I was having a back-and-forth on Twitter with Craig Mazin (@clmazin) about Sam Harris’s claim that morality is a scientific and not a metaphysical question. As evidence, Mazin pointed me to Harris’s TED talk, which I dissected.
Sam’s Happy Talk
Now, since it’s important to begin by saying something nice, I note that Harris wore a suit, for which I praise him; alas, sans cravat. The moderator wore ugly jeans (forgive the grammatical tautology) and a sloppy t-shirt.
Harris’s thesis is that, “The separation between science and human values is an illusion. And actually quite a dangerous one at this point in human history.” His introduction (with [my handy lettering]):
[A]Values are a certain kind of fact. [B]They are facts about the well-being of conscious creatures. [C]Why is it that we don’t have ethical obligations towards rocks?…Because we don’t think rocks can suffer. And if we’re more concerned about our fellow primates than we are about insects…it’s because we think they’re exposed to a greater range of potential happiness and suffering. Now the crucial thing to notice here is that this is a factual claim. This is something we could be right or wrong about. [D] If we misconstrued the relationship between biological complexity and the possibilities about experience, why then we could be wrong about the inner life of insects. There’s no notion, no version, of human morality and human values that I’ve ever come across that is not at some point reducible to a concern about conscious experience and its possible changes.
[A] Values in this sense can be a “certain kind” of fact, namely particular observations. Examples: “Jones holds that same-sex ‘marriage’ is moral” or “The residents of North Carolina do not.” But head counts (votes) do not make or prove a value ethically or morally right or wrong. The mere observation that people are generally “for” or “against” some value is never a proof that that value is morally right or wrong. And even if it was, the proposition “Votes [observations] decides what is morally right or wrong” is not scientific and subject to empirical verification. No escaping metaphysics here (or anywhere, considering any argument uses logic, which is not scientific but metaphysical).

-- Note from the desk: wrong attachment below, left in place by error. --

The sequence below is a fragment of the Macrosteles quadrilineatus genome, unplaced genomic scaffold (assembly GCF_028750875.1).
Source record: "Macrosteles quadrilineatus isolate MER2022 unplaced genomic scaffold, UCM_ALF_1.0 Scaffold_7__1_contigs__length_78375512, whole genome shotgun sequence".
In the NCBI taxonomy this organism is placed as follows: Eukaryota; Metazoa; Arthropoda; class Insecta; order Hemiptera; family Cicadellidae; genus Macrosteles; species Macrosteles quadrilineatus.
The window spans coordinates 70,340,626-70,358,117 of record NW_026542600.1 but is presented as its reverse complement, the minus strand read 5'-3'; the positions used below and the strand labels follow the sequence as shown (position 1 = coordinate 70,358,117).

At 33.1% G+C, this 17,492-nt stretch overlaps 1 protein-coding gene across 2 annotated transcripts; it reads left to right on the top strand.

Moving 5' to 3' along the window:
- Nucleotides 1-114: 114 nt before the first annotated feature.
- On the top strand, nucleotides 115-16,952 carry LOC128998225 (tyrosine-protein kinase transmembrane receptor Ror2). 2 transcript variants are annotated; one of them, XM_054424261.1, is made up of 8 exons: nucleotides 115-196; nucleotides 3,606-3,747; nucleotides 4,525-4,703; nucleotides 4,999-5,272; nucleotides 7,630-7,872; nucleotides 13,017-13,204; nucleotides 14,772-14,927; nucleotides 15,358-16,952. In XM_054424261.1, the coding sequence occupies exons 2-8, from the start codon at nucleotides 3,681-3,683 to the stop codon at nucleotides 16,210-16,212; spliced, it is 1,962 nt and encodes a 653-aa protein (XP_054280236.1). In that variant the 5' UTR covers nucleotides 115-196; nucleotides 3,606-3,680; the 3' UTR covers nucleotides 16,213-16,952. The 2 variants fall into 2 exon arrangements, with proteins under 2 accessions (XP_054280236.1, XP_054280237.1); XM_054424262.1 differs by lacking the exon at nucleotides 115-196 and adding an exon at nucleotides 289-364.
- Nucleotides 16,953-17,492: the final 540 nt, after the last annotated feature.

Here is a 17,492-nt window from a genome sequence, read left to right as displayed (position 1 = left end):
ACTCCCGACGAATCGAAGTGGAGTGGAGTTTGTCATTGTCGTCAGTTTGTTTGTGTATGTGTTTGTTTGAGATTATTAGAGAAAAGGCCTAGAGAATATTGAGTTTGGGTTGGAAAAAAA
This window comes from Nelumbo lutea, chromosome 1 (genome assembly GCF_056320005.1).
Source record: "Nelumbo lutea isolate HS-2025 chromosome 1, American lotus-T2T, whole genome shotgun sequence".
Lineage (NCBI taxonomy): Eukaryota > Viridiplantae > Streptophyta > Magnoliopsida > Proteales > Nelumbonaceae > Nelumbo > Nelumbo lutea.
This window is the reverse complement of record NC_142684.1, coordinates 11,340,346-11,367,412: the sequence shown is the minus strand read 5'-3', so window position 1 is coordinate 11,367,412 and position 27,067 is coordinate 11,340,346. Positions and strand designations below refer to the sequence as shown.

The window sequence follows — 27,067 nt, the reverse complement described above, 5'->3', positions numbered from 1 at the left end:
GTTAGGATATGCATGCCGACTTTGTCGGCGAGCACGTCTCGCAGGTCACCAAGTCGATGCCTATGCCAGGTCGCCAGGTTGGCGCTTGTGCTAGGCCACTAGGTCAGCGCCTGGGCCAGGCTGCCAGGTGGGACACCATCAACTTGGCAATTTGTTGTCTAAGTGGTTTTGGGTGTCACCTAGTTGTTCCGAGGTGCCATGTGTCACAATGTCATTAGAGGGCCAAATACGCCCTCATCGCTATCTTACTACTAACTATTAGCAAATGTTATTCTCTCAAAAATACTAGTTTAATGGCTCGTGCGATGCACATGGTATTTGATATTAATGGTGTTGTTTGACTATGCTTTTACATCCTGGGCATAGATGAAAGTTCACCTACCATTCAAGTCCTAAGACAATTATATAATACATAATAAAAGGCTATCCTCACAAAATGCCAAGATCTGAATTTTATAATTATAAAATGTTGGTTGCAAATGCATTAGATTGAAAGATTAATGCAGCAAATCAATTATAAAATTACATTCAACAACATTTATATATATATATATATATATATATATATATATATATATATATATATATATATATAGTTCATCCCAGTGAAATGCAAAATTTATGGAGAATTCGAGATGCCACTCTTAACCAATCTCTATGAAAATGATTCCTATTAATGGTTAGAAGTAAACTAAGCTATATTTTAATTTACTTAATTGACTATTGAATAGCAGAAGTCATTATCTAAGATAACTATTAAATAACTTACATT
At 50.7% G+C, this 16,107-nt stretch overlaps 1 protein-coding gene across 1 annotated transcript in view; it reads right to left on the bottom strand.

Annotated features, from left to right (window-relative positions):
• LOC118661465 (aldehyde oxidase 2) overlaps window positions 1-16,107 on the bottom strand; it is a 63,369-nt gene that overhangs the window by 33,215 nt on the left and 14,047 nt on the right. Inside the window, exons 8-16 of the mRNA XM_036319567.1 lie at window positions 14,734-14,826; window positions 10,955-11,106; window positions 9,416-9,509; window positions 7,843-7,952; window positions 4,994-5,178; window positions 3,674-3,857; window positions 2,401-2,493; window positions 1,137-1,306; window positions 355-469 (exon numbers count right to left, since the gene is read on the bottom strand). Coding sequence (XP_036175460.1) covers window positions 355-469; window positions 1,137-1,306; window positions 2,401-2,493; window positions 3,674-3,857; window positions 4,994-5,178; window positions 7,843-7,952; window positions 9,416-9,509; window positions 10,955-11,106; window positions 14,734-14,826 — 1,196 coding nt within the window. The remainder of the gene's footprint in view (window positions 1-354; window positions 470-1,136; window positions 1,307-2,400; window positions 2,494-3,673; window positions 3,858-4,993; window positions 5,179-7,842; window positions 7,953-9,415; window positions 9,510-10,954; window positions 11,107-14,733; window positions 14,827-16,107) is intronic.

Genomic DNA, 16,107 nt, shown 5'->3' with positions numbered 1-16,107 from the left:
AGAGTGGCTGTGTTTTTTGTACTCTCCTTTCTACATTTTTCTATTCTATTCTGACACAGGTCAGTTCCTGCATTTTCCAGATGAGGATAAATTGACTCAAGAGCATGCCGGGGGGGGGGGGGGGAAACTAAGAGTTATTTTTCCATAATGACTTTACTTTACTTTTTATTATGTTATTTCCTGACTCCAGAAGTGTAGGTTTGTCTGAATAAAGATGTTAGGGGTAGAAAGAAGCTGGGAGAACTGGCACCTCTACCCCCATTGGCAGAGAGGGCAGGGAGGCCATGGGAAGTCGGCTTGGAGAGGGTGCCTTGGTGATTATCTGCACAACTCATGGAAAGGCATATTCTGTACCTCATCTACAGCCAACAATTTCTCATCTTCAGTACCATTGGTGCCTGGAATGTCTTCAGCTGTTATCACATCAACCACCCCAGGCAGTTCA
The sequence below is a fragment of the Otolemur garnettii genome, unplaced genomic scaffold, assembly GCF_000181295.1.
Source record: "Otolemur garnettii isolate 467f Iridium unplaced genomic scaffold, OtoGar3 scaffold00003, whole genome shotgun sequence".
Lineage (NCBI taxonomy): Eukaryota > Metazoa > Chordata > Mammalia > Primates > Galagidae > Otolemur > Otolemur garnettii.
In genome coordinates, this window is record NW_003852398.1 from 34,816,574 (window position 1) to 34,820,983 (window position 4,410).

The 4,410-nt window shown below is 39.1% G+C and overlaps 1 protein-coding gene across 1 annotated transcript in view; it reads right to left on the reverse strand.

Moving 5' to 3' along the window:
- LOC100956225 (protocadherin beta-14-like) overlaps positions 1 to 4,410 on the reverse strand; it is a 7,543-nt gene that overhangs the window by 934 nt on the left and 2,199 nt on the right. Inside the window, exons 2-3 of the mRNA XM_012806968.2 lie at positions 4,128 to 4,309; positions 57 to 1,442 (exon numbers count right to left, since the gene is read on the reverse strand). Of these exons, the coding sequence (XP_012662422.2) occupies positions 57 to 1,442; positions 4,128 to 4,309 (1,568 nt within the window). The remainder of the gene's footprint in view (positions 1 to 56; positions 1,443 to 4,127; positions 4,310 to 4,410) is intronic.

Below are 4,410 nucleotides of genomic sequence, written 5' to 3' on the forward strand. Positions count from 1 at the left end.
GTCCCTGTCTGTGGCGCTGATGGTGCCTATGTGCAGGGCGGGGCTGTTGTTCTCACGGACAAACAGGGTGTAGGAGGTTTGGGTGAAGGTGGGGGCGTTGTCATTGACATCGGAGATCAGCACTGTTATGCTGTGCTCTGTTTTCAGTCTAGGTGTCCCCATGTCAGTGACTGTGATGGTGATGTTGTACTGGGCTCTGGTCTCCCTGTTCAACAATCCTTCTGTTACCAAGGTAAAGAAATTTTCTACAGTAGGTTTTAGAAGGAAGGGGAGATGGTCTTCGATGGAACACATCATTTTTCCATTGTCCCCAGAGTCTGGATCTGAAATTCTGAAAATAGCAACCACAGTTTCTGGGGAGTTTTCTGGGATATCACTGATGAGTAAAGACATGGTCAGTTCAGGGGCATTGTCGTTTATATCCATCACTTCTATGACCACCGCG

[B] False: they are observations (in his sense), which may be against the wellbeing of conscious creatures, as with people who purposely inflict pain or harm (and not just negatively: think of self-defense, war, and capital punishment).
[C] It is observed people that don’t care about rocks (except for Pet Rocks, of course, and New Age crystal mongers) and do care about macaques, which is another “factual claim.” But this is just an observation, which is not a proof etc.
[D] It could be mosquitoes just want our love. But to claim all morality should begin with a “concern about conscious experience” is not scientific, but metaphysical.
Harris then lists marks of a “failed state”: things like mothers not being able to feed their children, strangers who can’t peacefully collaborate, presence of wanton murder. And then he lists, as his example of contrasting idyllic conditions, his talk (yes). All very well, but more observation. Not even a hint of a proof that metaphysics can be eliminated. He here and elsewhere seeks audience support by listing moral goods and evils which are indisputable, and by that act hoping nobody notices he hasn’t proved that mere agreement is not proof these values are the values which are best. Perhaps this is done with calculation (see below), or maybe he just doesn’t know what he’s doing.